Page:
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other things that are equally important in the life of a company,
such as your ability to bring in good people, the quality of your
products, the relationship of management to employees, the spirit of
the company. You know, you can have a dandy bottom line and a
terrible spirit, and sooner or later the terrible spirit will wreck
the bottom line. So I'm an anti-bottom liner.
What was the other thing?
Chief executive officer.
Oh, it just seemed like you were beating your chest,
calling yourself that.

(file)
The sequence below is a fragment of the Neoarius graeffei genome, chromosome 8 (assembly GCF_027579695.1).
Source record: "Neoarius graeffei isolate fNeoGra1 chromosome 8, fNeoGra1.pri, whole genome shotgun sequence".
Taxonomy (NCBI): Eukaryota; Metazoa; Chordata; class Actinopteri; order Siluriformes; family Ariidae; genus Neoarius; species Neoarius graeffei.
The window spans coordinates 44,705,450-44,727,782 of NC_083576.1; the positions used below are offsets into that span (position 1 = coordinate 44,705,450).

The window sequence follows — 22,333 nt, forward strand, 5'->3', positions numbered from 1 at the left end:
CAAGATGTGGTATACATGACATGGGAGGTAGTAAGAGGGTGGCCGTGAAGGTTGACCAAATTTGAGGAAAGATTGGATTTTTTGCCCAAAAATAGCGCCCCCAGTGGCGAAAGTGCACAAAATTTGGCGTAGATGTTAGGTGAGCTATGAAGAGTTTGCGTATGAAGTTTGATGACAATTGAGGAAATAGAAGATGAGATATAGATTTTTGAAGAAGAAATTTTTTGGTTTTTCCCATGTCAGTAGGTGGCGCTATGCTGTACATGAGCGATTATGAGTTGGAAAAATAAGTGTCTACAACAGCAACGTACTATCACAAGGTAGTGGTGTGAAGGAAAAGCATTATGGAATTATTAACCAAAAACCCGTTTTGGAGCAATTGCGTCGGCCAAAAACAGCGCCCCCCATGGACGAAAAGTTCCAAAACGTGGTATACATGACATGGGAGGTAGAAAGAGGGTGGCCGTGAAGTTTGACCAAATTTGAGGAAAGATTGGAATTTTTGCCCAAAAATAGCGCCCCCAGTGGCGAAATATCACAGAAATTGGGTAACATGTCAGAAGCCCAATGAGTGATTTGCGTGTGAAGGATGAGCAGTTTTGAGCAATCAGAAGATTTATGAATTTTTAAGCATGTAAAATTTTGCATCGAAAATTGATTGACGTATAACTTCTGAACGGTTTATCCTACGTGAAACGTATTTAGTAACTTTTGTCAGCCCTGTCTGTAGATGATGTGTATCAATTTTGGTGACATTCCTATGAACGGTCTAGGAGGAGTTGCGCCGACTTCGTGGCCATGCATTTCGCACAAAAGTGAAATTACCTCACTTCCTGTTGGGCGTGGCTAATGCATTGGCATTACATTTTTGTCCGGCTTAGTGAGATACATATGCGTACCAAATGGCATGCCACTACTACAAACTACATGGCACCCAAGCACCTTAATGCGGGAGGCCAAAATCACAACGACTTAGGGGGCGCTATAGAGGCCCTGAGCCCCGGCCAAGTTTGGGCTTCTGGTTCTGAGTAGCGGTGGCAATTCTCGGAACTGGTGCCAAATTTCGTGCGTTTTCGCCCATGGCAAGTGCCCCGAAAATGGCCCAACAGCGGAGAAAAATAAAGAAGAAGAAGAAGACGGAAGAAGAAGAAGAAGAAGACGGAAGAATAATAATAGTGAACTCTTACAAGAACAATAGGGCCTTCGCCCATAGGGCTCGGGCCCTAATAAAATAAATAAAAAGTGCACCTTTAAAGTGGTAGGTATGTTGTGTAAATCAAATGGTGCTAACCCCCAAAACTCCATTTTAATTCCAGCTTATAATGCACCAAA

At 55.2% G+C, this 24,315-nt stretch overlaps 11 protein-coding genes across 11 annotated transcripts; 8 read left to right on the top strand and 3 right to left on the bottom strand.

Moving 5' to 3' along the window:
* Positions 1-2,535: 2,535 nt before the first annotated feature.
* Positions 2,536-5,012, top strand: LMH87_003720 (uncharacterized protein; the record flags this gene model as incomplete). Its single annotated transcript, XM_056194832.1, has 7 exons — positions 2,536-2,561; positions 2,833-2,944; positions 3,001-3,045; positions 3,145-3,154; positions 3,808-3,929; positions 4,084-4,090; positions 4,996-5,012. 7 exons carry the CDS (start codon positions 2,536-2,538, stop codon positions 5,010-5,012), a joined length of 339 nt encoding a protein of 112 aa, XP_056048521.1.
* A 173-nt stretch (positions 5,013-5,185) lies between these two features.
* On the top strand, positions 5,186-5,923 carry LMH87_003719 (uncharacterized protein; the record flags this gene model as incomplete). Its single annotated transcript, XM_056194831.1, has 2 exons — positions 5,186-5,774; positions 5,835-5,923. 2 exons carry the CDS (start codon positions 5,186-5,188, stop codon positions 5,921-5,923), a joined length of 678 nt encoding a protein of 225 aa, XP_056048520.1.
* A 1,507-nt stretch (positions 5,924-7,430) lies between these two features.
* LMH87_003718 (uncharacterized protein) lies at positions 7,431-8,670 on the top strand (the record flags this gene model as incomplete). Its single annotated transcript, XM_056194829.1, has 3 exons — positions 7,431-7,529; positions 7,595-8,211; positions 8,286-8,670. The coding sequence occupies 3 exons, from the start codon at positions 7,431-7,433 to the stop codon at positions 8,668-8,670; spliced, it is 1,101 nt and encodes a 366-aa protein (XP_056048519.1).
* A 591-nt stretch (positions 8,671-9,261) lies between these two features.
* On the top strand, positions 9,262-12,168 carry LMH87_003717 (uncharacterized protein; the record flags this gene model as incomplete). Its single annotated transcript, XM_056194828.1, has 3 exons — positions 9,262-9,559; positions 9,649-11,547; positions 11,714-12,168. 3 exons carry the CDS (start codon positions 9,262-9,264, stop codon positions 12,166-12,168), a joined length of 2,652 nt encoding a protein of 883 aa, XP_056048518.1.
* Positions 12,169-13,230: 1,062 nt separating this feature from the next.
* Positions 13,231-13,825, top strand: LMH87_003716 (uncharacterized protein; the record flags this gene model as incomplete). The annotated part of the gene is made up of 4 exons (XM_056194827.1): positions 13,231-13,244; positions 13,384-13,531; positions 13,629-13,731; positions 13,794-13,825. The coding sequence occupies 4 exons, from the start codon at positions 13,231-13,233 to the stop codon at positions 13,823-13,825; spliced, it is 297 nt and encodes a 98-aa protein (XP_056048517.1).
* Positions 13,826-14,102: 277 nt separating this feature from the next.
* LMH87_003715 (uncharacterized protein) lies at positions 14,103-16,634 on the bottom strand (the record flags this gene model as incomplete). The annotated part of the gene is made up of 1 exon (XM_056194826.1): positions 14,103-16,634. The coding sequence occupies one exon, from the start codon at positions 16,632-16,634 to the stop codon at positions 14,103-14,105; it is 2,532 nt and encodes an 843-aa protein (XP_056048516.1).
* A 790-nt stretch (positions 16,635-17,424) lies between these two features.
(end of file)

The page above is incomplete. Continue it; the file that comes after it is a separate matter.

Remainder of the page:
[laughs] It was a bit too preten--a bit too much?
Yes. You know, they never used to have that term, and
that was invented after World War II, pretty much. And now you see
people calling themselves, chairman, chief executive officer,
president. I don't know why they don't also say, “And all the vice
presidents is me!”
Okay. What I would like you to do now--we've talked about
briefly--if you can, I'd like you to give an overview of the
corporation, of how it faired from 1960 to 1980, the directions it
took, when it was in its trouble periods, when it pulled out of them,
etc.--keeping in mind that the individual areas that you touch upon
we're going to come back and deal with separately.
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